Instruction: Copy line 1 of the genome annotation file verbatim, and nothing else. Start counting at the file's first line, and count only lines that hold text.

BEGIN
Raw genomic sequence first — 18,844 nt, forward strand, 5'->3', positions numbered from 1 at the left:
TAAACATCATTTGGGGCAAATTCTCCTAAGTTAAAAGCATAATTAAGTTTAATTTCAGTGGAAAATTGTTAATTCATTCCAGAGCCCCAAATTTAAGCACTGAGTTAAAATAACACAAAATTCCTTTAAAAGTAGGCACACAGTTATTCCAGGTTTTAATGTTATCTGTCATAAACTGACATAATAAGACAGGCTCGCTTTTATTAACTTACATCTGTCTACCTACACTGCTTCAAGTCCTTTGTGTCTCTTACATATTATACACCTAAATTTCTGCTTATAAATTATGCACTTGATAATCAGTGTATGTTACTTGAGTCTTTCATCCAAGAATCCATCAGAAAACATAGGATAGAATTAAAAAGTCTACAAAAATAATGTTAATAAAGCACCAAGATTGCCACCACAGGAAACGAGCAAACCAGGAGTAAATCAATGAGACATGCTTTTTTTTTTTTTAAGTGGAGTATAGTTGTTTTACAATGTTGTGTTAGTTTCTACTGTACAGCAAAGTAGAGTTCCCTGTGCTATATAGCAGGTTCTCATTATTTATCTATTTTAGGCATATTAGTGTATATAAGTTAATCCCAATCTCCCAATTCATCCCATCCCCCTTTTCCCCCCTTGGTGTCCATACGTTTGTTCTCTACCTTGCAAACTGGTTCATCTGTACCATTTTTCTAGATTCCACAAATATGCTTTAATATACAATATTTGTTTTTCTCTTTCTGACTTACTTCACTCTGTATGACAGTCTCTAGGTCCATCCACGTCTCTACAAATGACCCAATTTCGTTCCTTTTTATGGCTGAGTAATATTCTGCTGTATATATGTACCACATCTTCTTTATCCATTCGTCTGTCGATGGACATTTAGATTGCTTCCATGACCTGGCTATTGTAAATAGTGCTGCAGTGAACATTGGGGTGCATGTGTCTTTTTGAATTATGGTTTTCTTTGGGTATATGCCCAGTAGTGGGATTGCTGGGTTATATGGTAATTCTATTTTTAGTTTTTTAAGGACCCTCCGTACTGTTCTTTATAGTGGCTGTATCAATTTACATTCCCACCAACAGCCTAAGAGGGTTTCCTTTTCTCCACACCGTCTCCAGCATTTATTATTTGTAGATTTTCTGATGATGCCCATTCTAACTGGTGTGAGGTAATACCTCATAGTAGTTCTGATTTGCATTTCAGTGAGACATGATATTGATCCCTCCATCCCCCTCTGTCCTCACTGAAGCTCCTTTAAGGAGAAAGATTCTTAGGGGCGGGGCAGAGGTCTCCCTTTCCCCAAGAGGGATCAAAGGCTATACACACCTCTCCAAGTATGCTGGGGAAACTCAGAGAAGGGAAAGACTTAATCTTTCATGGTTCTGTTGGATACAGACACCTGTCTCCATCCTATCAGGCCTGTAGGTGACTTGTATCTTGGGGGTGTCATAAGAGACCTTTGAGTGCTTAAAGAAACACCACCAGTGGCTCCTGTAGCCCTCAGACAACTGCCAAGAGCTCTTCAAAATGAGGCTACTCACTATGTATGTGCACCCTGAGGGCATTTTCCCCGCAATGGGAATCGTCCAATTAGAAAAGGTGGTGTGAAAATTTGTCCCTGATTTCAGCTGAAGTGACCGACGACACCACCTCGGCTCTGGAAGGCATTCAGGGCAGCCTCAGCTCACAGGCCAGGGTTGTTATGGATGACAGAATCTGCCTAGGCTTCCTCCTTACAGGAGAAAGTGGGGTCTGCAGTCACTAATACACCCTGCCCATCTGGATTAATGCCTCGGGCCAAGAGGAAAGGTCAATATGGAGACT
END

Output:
Raw genomic sequence first — 18,844 nt, forward strand, 5'->3', positions numbered from 1 at the left: